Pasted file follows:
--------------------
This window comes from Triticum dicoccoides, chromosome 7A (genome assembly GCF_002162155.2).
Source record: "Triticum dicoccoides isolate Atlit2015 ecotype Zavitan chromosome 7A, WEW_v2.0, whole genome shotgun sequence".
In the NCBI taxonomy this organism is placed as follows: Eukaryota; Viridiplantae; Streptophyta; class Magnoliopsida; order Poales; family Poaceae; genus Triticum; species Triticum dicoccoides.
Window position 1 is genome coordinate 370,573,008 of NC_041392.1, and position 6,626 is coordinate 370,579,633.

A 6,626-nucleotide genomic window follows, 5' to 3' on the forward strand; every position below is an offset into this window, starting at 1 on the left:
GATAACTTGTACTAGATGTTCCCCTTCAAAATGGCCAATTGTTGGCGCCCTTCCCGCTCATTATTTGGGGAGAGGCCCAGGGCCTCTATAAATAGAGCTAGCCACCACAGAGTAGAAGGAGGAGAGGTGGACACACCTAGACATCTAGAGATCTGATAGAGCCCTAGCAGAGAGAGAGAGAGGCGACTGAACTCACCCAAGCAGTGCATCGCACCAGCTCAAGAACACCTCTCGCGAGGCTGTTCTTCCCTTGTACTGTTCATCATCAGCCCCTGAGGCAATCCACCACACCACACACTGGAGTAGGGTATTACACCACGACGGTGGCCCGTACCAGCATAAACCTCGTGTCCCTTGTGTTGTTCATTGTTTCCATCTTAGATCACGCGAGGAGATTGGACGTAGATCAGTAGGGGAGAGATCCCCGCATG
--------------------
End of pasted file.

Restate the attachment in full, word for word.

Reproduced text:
This window comes from Triticum dicoccoides, chromosome 7A (genome assembly GCF_002162155.2).
Source record: "Triticum dicoccoides isolate Atlit2015 ecotype Zavitan chromosome 7A, WEW_v2.0, whole genome shotgun sequence".
In the NCBI taxonomy this organism is placed as follows: Eukaryota; Viridiplantae; Streptophyta; class Magnoliopsida; order Poales; family Poaceae; genus Triticum; species Triticum dicoccoides.
Window position 1 is genome coordinate 370,573,008 of NC_041392.1, and position 6,626 is coordinate 370,579,633.

A 6,626-nucleotide genomic window follows, 5' to 3' on the forward strand; every position below is an offset into this window, starting at 1 on the left:
GATAACTTGTACTAGATGTTCCCCTTCAAAATGGCCAATTGTTGGCGCCCTTCCCGCTCATTATTTGGGGAGAGGCCCAGGGCCTCTATAAATAGAGCTAGCCACCACAGAGTAGAAGGAGGAGAGGTGGACACACCTAGACATCTAGAGATCTGATAGAGCCCTAGCAGAGAGAGAGAGAGGCGACTGAACTCACCCAAGCAGTGCATCGCACCAGCTCAAGAACACCTCTCGCGAGGCTGTTCTTCCCTTGTACTGTTCATCATCAGCCCCTGAGGCAATCCACCACACCACACACTGGAGTAGGGTATTACACCACGACGGTGGCCCGTACCAGCATAAACCTCGTGTCCCTTGTGTTGTTCATTGTTTCCATCTTAGATCACGCGAGGAGATTGGACGTAGATCAGTAGGGGAGAGATCCCCGCATG